As part of its ongoing cybersecurity efforts, the National Institute for Standards and Technology issued the first update to its flagship systems security engineering guidance document, Special Publication 800-160, Systems Security Engineering — Considerations for a Multidisciplinary Approach in the Engineering of Trustworthy Secure Systems.
This errata update, released on January 3, 2018, contains changes that are both essential and editorial including: the addition of new “call out” boxes to emphasize the importance of applying the security design principles described in the publication to systems that are part of the U.S. critical infrastructure; updated graphics and additional hot links to make the guidance more user-friendly. Also included are minor edits and corrections to the 2016 publication.
Due to the increasing number and intensity of cyber-attacks on critical systems in the U.S, the adverse consequences and long-term debilitating effects on national and economic security continue to be felt by federal agencies, corporations, small businesses, and individuals, according to NIST. While there has been great emphasis on and a significant increase in the use of the NIST Cybersecurity Framework, the NIST Risk Management Framework, and continuous monitoring tools, there has not been as much attention on the important issues of trust technologies and assurance that lead to trustworthy components and systems for consumers, NIST reported. These issues are addressed as part of systems security engineering throughout the entire system life cycle process in the updated guidance. The system design principles and concepts described in NIST SP 800-160 are foundational to achieving the necessary levels of assurance for systems and system components to help ensure governmental mission and business success — and survival in the ever evolving high-tech environment.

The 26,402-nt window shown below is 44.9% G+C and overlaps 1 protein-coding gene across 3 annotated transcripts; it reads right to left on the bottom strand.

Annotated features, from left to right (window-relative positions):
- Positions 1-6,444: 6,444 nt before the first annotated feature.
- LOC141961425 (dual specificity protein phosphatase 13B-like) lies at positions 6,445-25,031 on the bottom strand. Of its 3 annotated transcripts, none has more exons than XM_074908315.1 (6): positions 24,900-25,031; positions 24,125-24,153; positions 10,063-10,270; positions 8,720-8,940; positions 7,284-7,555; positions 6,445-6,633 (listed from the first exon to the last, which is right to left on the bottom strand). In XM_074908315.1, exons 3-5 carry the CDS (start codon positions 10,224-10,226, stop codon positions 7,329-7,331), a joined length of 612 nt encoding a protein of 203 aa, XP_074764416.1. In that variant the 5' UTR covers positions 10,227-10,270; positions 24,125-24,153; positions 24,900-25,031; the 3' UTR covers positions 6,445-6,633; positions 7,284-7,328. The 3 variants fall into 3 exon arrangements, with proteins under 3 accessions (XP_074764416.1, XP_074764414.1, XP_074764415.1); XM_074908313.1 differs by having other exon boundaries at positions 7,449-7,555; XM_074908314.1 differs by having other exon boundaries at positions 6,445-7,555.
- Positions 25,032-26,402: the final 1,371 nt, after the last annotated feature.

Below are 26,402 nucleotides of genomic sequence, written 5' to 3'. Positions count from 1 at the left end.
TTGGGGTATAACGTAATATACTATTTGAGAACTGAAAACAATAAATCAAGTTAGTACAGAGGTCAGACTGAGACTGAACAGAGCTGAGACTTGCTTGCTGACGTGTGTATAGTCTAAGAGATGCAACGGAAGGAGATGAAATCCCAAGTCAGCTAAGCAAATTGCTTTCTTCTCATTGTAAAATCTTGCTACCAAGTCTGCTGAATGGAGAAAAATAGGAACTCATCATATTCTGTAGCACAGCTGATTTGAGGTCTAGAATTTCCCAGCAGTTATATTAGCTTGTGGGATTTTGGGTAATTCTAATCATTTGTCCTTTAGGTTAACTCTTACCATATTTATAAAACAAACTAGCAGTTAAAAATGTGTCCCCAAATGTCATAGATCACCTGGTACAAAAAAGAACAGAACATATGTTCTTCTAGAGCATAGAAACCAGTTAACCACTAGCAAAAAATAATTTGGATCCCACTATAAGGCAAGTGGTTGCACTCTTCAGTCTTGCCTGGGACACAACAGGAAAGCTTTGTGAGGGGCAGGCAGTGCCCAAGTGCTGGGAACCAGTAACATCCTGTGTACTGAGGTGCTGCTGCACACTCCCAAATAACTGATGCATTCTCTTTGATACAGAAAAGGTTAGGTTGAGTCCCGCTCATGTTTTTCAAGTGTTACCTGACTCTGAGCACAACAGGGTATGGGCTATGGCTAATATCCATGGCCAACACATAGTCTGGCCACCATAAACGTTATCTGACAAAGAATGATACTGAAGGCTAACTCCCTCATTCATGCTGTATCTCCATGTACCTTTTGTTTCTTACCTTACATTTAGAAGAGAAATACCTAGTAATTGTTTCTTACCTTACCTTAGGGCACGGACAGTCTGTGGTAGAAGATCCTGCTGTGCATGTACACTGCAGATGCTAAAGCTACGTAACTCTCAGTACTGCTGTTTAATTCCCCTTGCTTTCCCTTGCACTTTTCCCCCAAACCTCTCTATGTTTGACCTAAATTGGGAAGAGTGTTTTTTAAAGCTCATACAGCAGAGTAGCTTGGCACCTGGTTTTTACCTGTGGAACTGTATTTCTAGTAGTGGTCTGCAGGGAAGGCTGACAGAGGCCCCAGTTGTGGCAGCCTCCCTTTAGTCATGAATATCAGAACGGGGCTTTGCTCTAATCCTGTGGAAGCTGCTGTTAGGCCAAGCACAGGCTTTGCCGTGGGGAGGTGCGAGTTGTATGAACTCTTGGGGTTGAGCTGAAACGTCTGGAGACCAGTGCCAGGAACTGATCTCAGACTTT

NIST is issuing the update to SP 800-160 in advance of publishing a second systems security engineering document in March 2018 that will address cyber resiliency. The cyber resiliency publication will be the first in a series of systems security engineering specialty publications developed to support the SP 800-160 guidance. Other specialty topics for future publications include hardware security and assurance and software security and assurance.
NIST said the objective is to provide consumers and producers of systems and system components with the tools, techniques, and processes to achieve greater transparency and traceability of security requirements — leading to increased levels of trustworthiness in those systems and components. Security will be vital in light of the continuing convergence of cyber and physical systems, the massive growth of Internet of Things (IoT) devices, and the ubiquitous network connectivity that exposes mission-essential systems, critical assets and personal information to easily exploitable vulnerabilities — vulnerabilities that should be addressed during the system life-cycle process that must include a rigorous application and consideration of security design concepts and principles.